My backyard. The caption was Eli’s idea that he posted on Instagram. He was about to start the second semester of 8th grade, the new kid in our small town. He was still a clumsy boy, chunky in the middle, shorter than most at school. A boy embracing a new start.
I took the picture a few weeks after we moved to Wyoming on a snowy December evening, when we were enamored with the short winter days and long frigid nights, excited to open the curtains and look outside to see how much snow fell while we slept. The days when I’d stop loading the dishwasher and the kids paused Netflix and we’d gather outside to watch the sun set into the mountains, the evergreens lined up in their neatly knitted snow scarves.
Four years later I came across this picture on my phone. The foreshadowing captured in one simple pose hit me hard. It was as though Eli raced through puberty after moving here–he shot up to 6’ tall, grew hair under his arms and his voice deepened, all while barely weighing in at 120 on the day he enlisted.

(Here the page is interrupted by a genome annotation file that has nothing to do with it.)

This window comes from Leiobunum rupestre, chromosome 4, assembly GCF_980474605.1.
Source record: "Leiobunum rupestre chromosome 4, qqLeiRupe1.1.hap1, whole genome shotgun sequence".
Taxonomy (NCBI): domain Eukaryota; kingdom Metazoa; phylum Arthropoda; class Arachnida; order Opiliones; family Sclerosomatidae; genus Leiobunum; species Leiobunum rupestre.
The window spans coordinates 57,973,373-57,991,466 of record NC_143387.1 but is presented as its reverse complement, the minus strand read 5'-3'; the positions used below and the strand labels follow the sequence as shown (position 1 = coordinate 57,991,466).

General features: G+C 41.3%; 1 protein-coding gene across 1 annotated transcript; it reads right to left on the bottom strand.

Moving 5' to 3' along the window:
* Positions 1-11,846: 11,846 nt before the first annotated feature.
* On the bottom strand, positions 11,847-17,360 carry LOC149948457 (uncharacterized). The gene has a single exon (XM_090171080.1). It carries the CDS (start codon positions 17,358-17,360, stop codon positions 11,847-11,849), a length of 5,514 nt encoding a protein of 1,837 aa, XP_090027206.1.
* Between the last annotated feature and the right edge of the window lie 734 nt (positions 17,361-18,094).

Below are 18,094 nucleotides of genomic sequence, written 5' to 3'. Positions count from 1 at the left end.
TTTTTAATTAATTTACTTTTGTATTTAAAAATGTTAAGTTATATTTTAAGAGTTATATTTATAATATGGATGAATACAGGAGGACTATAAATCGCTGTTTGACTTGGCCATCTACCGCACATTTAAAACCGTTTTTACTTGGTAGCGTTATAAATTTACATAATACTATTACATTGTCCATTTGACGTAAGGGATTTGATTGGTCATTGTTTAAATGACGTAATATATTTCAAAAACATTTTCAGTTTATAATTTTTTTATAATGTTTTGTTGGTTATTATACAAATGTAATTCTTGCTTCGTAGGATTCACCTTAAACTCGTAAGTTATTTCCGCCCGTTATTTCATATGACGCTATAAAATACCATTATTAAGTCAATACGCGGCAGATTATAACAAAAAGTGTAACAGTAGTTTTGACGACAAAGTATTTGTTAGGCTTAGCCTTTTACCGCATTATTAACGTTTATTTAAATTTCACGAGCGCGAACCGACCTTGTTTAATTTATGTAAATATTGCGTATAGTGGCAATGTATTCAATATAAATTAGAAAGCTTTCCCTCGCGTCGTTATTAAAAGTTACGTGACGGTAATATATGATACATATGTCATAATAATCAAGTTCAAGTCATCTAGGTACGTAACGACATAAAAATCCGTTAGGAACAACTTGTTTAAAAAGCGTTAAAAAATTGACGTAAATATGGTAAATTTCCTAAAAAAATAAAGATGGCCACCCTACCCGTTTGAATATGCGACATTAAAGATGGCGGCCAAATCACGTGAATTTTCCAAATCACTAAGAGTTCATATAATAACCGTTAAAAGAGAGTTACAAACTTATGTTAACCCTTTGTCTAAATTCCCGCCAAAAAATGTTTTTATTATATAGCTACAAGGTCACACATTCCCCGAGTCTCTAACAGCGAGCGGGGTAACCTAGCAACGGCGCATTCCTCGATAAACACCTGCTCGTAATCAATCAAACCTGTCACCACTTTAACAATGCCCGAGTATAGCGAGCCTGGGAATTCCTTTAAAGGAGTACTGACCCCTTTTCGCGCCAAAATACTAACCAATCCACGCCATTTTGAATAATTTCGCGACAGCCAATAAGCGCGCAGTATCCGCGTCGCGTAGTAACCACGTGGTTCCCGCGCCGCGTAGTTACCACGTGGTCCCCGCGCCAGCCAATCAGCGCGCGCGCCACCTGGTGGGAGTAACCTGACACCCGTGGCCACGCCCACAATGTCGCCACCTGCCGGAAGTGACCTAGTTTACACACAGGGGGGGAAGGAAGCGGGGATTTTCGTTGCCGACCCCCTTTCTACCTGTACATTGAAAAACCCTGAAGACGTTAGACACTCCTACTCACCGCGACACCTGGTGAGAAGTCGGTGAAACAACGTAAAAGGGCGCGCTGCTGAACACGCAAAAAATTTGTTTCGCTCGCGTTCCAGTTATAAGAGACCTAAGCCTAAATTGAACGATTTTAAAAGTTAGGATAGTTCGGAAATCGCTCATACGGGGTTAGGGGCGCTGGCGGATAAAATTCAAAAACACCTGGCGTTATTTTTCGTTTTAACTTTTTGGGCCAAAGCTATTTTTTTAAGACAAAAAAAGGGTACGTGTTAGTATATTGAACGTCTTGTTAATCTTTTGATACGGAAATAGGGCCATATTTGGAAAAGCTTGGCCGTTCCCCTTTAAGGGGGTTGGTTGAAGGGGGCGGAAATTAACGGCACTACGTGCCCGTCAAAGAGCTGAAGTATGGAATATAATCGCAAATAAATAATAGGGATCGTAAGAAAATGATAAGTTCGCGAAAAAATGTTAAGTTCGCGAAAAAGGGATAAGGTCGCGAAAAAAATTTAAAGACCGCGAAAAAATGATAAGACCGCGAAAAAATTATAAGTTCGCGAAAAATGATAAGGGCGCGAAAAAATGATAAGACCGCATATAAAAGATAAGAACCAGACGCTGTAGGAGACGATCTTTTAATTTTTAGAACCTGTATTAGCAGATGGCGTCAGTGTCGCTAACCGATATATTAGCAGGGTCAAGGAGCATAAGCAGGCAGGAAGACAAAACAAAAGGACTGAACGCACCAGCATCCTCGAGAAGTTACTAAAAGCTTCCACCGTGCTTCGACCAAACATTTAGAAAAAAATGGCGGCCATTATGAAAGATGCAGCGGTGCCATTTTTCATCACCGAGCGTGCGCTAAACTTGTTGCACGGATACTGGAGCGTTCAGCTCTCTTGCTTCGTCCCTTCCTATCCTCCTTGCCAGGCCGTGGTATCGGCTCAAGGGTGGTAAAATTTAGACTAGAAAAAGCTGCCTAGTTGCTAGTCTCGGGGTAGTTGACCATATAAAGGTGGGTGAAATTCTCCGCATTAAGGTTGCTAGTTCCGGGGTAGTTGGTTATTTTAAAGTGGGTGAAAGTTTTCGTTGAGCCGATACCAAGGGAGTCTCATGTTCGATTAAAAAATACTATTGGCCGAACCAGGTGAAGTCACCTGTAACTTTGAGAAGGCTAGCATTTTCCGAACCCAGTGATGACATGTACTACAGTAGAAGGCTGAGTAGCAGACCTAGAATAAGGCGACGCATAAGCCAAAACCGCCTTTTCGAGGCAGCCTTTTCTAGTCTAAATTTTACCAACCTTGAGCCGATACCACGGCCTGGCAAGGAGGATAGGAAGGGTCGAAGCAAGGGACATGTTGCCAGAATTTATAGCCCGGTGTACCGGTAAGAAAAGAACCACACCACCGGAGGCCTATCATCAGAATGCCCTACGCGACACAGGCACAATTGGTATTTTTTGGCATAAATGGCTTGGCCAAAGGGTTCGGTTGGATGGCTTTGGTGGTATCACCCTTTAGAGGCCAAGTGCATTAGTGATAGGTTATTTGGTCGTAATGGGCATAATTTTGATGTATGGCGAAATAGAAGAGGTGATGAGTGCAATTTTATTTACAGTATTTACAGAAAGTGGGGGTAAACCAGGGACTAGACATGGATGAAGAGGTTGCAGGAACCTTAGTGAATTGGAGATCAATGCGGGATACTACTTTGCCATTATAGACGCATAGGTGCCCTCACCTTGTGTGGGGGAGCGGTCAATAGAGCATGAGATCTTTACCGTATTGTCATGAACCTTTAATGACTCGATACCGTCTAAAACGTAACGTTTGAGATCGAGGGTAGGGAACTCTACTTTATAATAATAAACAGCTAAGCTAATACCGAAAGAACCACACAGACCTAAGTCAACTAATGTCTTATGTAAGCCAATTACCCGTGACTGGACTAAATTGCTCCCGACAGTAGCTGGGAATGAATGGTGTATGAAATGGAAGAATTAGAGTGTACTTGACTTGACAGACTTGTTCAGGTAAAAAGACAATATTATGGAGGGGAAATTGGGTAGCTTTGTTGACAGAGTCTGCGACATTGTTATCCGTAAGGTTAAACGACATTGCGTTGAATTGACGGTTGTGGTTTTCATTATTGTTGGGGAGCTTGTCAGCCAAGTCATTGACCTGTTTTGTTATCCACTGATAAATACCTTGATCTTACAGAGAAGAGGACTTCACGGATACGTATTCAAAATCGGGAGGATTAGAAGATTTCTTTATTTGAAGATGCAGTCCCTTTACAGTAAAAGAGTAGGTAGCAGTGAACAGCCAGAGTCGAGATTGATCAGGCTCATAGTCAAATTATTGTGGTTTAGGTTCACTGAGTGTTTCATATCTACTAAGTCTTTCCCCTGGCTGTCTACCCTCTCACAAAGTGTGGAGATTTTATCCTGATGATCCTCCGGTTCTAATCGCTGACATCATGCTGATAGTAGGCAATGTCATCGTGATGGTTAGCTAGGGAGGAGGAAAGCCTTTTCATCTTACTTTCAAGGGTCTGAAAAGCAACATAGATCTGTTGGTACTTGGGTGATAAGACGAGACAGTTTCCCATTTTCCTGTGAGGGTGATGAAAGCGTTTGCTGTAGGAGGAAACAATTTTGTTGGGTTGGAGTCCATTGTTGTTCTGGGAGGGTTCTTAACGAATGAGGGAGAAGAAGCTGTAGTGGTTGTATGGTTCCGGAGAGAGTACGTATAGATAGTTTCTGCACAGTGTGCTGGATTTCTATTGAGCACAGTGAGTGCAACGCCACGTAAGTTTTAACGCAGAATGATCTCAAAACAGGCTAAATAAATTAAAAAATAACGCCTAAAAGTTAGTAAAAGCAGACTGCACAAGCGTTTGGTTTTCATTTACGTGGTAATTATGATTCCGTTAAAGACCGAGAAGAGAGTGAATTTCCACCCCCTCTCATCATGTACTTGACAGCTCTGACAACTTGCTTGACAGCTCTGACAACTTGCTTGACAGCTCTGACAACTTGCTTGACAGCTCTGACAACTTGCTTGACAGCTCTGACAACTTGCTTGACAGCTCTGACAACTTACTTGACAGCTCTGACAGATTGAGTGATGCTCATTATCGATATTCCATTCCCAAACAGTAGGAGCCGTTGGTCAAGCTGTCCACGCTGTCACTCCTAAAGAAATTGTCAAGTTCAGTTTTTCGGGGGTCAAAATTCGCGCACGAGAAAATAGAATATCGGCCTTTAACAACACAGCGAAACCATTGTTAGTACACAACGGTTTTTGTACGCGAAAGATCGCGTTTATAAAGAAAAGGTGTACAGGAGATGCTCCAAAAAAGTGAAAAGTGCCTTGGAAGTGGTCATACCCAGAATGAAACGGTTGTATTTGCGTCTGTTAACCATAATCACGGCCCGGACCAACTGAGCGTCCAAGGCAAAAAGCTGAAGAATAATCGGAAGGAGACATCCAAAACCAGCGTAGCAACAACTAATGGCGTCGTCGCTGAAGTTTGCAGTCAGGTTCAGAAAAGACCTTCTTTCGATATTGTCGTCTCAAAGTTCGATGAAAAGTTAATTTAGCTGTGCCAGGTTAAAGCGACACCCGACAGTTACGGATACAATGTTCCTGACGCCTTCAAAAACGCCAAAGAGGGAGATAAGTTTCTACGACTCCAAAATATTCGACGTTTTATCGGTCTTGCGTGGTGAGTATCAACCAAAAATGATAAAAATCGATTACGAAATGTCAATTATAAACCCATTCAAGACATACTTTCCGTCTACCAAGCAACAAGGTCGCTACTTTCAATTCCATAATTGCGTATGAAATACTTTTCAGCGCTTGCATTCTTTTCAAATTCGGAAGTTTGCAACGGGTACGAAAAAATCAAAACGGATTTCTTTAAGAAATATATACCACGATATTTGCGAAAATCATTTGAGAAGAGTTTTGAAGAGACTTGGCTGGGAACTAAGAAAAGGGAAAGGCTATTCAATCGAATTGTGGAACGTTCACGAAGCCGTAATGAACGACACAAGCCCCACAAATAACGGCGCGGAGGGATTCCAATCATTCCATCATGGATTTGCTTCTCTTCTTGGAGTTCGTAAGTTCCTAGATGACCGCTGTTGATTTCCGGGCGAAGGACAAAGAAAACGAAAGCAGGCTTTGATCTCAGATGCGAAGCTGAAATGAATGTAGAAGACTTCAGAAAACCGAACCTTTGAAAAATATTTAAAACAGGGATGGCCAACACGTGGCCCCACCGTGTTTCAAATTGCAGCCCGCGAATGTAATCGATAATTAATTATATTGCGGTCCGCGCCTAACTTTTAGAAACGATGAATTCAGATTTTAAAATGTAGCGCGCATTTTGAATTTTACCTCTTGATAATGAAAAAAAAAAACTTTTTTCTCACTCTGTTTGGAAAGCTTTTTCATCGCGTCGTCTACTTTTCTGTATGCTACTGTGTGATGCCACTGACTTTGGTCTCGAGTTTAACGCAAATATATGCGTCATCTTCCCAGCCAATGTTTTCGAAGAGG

I studied the picture one day when I had nothing else to do. Besides, it was of him and he wasn’t here and I longed to remember the days he roamed our property and would come in for dinner. In the picture, he is walking away from me, headed towards the sunset, like it was calling to him. Follow me and make your own path. Don’t stay put, trust your instincts.
Did I know there was a voice speaking louder than me? Perhaps. He’d always been the one to follow his own lead so I had to let him go. I had to allow him to carve out his own path even if it didn’t meet my expectations or hopes. But it didn’t come easy, this letting go.
“Son, be careful! Not too far! Turn around! Come back!” I tried steering him towards the driveway, where the snow wasn’t so deep, so that his walk home wouldn’t be so time consuming. But no, he wouldn’t listen. He took the long way, the route no one else had walked, like he was captaining his own ship, trusting his gut on this road less travelled.
I’ve learned a lot from this kid. I’ve had to let him go and allow him to find his own way. I’ve had to trust him to a Father who has plans so much bigger than any I had for him. I’ve had to step away and allow God to shape his dreams and intentions rather than me deciding what’s best for him. Kids have to learn to fly on their own, to make their own footsteps in the fresh snow.
Then, sit back and watch what God does in your kid. You’ll be amazed.
Eli, I’m so very proud of you.